Power Management Vulnerabilities Could Shut Down Data Centers: Researchers

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Trellix researchers are disclosing a number of critical data center power management platform vulnerabilities at DEFCON 2023 today.

The vulnerabilities “could allow attackers to shut down entire data centers in minutes, slowly infect entire data center deployments to steal key data and information, or utilize compromised resources to initiate massive attacks at a global scale,” Sam Quinn and Jesse Chick of the Trellix Advanced Research Center wrote in a blog accompanying their presentation.

The Trellix researchers investigated several data center software platforms and hardware technologies as part of a U.S. effort to secure critical infrastructure. They found four critical vulnerabilities in CyberPower’s Data Center Infrastructure Management (DCIM) platform and five critical vulnerabilities in Dataprobe’s iBoot Power Distribution Unit (PDU).

CyberPower offers power protection and management systems for computer and server technologies. The CyberPower DCIM platform lets IT teams manage, configure and monitor the infrastructure within a data center through the cloud, “serving as a single source of information and control for all devices.”

Quinn and Chick said these platforms “are commonly used by companies managing on-premise server deployments to larger, co-located data centers – like those from major cloud providers AWS, Google Cloud, Microsoft Azure, etc.”

Dataprobe’s power management products help businesses monitor and control their networks typically in small to mid-sized data centers and SMBs managing on-premises server deployments. “Their iBoot PDU allows administrators to manage the power supply to their devices and equipment remotely, via a simple and easy to use web browser application,” the researchers noted.

Here are the vulnerabilities they discovered, including their CVEs, CVSS scores, and a brief description of each:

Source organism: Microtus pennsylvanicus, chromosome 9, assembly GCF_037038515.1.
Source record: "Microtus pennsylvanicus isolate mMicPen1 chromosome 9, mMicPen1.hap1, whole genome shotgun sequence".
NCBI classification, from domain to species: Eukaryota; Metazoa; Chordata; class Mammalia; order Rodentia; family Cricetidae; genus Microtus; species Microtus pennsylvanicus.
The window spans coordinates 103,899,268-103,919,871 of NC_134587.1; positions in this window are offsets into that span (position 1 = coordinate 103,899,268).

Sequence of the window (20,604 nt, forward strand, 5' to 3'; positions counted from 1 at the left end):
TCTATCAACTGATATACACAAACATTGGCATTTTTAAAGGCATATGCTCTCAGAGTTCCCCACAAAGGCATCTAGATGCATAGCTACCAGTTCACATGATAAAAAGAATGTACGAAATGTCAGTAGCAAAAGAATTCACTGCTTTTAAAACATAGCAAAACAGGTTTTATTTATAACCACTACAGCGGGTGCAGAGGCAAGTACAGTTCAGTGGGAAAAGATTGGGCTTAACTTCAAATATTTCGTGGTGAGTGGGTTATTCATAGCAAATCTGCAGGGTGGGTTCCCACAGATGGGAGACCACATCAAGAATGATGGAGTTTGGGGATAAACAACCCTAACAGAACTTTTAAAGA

• CyberPower DCIM:
  • CVE-2023-3264: Use of Hard-coded Credentials (CVSS 6.7)
  • CVE-2023-3265: Improper Neutralization of Escape, Meta, or Control Sequences (Auth Bypass; CVSS 7.2)
  • CVE-2023-3266: Improperly Implemented Security Check for Standard (Auth Bypass; CVSS 7.5)
  • CVE-2023-3267: OS Command Injection (Authenticated RCE; CVSS 7.5)
  • Dataprobe iBoot PDU:
  • CVE-2023-3259: Deserialization of Untrusted Data (Auth Bypass; CVSS 9.8)
  • CVE-2023-3260: OS Command Injection (Authenticated RCE; CVSS 7.2)
  • CVE-2023-3261: Buffer Overflow (DOS; CVSS 7.5)
  • CVE-2023-3262: Use of Hard-coded Credentials (CVSS 6.7)
  • CVE-2023-3263: Authentication Bypass by Alternate Name (Auth Bypass; CVSS 7.5)

The researchers said the vulnerabilities could give threat actors authenticated access to these data center power management systems, “which alone could be leveraged to commit catastrophic damage. However, the exploits go even further in allowing for remote code injection on the data center hardware to create a backdoor on the device, and an entry point to the broader network of connected data center devices and enterprise systems.”

Potential attacks include:

Power Off: “Even the simple act of turning the data center off could cause massive damage,” the researchers said. With a simple “flip of a switch,” threat actors could shut down data centers.

Malware at Scale: Using these platforms to create a backdoor on data center equipment gives threat actors “a foothold to compromise systems at a massive scale – in the data center itself and for the business networks that access these servers. This malware could be leveraged for unprecedented ransomware, DDoS or Wiper attacks that would completely dwarf SuxNet, Mirai BotNet, or WannaCry.”

Digital Espionage: “Spyware installed in data centers across the world could be leveraged for extreme cyberespionage,” they wrote.

Also read: Network Protection: How to Secure a Network

Black Hat, DEFCON Vulnerabilities – And a Challenge

The Trellix findings were just a few of the scores of vulnerabilities unveiled this week at the Black Hat and DEFCON conferences.

Among the vulnerabilities were a data leakage flaw in Intel chips and a denial of service vulnerability in Microsoft Defender revealed by SafeBreach researchers.

And in a surprise announcement at Black Hat, the U.S. Defense Advanced Research Projects Agency (DARPA) announced a two-year competition to develop AI cybersecurity tools, with nearly $20 million in prizes.

eSecurity Planet Editor Paul Shread contributed to this report

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